Raspberry Pi Compute Module 4 mounted in IO Board

The Raspberry Pi Compute Module 4 is primarily meant for embedded projects and didn’t catch my interest at first. That was until people started absolutely smashing previous records on my Pi storage benchmarking site pibenchmarks.com.

Upon further investigation it turns out that people are breaking these records using the Compute Module 4 since it allows running a NVMe drive through PCI express instead of having to use a USB adapter (the current bottleneck in other Pis).

Wanting to investigate these new capabilities for myself I got a hold of some gear and wanted to write a setup and configuration guide on everything you need for a full CM4 (Compute Module 4) setup and how to get it imaged and configured. Let’s get started!

Ubertooth One Kali Linux Latest Tools / Firmware Setup Guide

Kismet Ubertooth One BTLE Capture

The world is full of devices communicating with Bluetooth even if (or maybe especially if) you don’t realize it. Most “smart” devices are advertising some Bluetooth services (some of them even publicly writable without a password!). Even my treadmill is advertising writeable Bluetooth endpoints!

The Ubertooth One is a bluetooth and bluetooth low-energy (BTLE) capture device intended for developers and security researchers/auditors. It has an external antenna and is able to communicate at much further distances than most BTLE devices by both transmitting more powerfully and having a more sensitive antenna to listen to the response. To find out what is nearby and happening over the air this is the device you want to have.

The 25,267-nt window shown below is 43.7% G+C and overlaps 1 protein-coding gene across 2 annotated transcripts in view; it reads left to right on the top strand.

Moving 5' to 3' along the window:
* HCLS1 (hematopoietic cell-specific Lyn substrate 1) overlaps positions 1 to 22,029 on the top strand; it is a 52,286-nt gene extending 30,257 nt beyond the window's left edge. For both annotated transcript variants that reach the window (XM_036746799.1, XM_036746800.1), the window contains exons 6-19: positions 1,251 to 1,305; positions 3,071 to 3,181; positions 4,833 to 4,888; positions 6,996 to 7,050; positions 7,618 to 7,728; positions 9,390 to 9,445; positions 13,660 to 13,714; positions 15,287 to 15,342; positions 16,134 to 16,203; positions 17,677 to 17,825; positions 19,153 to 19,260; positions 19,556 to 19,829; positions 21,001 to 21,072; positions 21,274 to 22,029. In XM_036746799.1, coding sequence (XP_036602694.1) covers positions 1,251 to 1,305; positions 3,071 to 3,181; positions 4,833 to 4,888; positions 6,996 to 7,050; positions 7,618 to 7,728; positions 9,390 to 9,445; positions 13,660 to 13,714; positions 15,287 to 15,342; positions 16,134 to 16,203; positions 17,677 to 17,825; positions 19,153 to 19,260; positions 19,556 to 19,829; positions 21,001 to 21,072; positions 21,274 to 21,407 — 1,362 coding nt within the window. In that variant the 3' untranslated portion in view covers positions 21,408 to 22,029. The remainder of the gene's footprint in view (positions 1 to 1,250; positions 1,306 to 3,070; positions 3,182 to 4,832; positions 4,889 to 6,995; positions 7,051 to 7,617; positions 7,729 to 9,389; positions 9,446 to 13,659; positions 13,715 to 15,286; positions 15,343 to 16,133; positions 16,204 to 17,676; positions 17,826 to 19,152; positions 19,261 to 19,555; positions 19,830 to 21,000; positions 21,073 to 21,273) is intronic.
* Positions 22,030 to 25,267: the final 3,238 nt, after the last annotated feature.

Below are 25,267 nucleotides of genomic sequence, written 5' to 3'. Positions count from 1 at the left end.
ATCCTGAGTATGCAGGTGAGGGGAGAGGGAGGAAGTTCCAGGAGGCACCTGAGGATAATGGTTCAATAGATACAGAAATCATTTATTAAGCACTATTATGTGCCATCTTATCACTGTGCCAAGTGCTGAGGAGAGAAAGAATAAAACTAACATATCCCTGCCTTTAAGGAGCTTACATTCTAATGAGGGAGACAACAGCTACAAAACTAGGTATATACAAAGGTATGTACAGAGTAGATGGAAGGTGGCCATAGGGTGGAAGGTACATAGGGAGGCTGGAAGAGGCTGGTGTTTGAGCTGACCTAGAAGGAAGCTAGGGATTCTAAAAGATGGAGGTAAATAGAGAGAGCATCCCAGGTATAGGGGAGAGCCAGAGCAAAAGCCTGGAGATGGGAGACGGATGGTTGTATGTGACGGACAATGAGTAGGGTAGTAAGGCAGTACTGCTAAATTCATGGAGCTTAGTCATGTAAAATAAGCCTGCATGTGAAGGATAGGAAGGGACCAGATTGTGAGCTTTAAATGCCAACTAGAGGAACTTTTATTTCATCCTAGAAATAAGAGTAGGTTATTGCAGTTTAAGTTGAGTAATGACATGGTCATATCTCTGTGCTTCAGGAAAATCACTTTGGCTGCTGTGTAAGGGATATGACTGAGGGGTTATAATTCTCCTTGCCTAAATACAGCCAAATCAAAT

In this guide I’ll show you how to get the latest Ubertooth tools on Kali Linux as well as update the firmware for the Ubertooth device and actually use the device!

Upgrade Java Past apt’s OpenJDK on Raspberry Pi OS

OpenJDK 16 on Raspberry Pi OS

The OpenJDK 11 version that comes in Raspberry Pi OS’s apt repositories is ancient. It’s so old that recently people using my Minecraft Java Server for Raspberry Pi script have started getting a warning that Minecraft 1.17 will *not* support anything below OpenJDK 16.